The hazel bush is widespread, everyone knows the plant, but it is also easily overlooked. Yet the hazel is an ancient crop in our region and a real asset for insects and birds. It is a wonderful garden plant with many benefits.
The hazel shrub, also called common hazel or wood hazel, belongs to the birch family. It comes with green or red leaves. Ideally, the best time for planting is autumn and early spring. Less suitable is the time while the shrub is growing and sprouting.
We picked up another wood hazel (Corylus avellana) from a nursery this spring to add to our hedge. Once it grows properly and sprouts more vigorously, it can easily be pruned again and again into the appropriate shape. The shrubs grow 5 to 7 meters high and provide good privacy.
In addition, there is the hazel tree, also known as tree hazel or Turkish hazel, which is less common in our latitudes. If you buy a young hazel plant, pay attention to the name when buying or look at the variety, because the tree can grow over 15 meters high.
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Hazelnut bush – the right location.
When planting in the fall, protect the roots of young plants against frost, the smaller bushes do not yet tolerate the cold so well. Otherwise, the hazelnut bush is undemanding and easy to care for. It prefers sun as well as partial shade and likes it warm. The soil should be well-drained and rich in humus, it is less fond of standing moist and compacted or in the wind.
Since the hazelnut is not a self-pollinator, ideally put two or more plants. Flowering time is March and April, grafted bushes bear nuts from the second to third year, they can be harvested in September and October.
The plant has both male and female flowers. The male ones are the highly visible, drooping catkins that grow up to 10 centimeters long and already offer pollen to insects in spring. The female flowers are red and resemble a small bud – they are much more inconspicuous.
Prune the shrub regularly
The shrub grows slowly at the beginning. But once it is properly grown and rooted, it quickly forms new shoots and grows up quickly the next year. The advantage is that the hazelnut is very easy to trim. Even hard cuts on larger branches and trunks it forgives, soon new shoots grow laterally just below the cut marks. In this respect, the plant usually develops many stems, new shoots quickly grow vertically upwards towards the light.
Thinning out the regrowing shoots can give you supplies for straight woody stems if you need them in the bed or garden. So cut back generously, ideal time for this is fall, so it stays a bush and doesn’t become a tree. Otherwise, the shade in the garden increases more and more.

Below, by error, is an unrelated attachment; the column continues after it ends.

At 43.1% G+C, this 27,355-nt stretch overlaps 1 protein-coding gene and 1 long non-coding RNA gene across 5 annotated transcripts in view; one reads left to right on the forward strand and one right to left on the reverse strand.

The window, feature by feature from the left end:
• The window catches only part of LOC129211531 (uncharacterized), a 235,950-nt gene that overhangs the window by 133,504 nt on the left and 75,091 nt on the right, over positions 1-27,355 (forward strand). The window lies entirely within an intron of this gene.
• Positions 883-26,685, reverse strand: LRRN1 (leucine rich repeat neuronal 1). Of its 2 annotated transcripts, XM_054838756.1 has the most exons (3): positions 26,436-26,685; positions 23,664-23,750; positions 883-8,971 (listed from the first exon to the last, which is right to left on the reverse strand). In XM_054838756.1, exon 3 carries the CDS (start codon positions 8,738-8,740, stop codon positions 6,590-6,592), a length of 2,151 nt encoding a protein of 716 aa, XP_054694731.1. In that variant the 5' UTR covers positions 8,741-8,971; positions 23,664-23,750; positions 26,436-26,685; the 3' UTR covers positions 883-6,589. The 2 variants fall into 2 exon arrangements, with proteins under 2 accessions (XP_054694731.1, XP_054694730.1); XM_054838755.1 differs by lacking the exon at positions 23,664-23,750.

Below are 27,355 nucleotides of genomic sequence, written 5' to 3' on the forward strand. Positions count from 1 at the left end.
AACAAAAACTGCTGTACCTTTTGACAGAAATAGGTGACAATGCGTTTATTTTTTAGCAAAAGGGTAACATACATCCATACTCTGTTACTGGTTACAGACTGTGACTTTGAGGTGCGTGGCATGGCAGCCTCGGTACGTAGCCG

Can be used very well for hedges and as a screen.
In this respect, the hazel is excellent as a hedge plant, but also as a screen and shade. When planting, plan enough space in the medium term or cut it back consistently. It is not so easy to completely dig out the shrub after a few years, it also likes to sprout new canes near the ground.
The hazel bush is an ancient cultivated plant.
Besides, hazelnuts can be harvested in autumn, of course. The hazelnut bush is a millennia-old cultivated plant, in literature it is often said to have special powers, and it is known as a medicinal plant anyway. Not only the fruits are used for this purpose. Among other things, the plant is considered hemostatic, blood purifying and antipyretic. The nuts are widely used in food, they are healthy and nutritious. Raw from the tree they also taste good, but not all people tolerate them, some have allergic reactions.
A shrub for domestic animals
The hazelnut also provides a valuable contribution to wildlife in our gardens. It blooms early in the spring, providing valuable pollen for bees and other insects. Birds, squirrels, dormice and other animals benefit from the nuts in the fall. Even the leaves provide food for some insects. In short, in a varied natural garden, the plant can not be missing.
I have 30 years of experience and i started this website to see if i could try and share my knowledge to help you.
With a degree a Horticulture BSc (Hons)
I have worked as a horticulture specialist lead gardener, garden landscaper, and of course i am a hobby gardener at home in my own garden.
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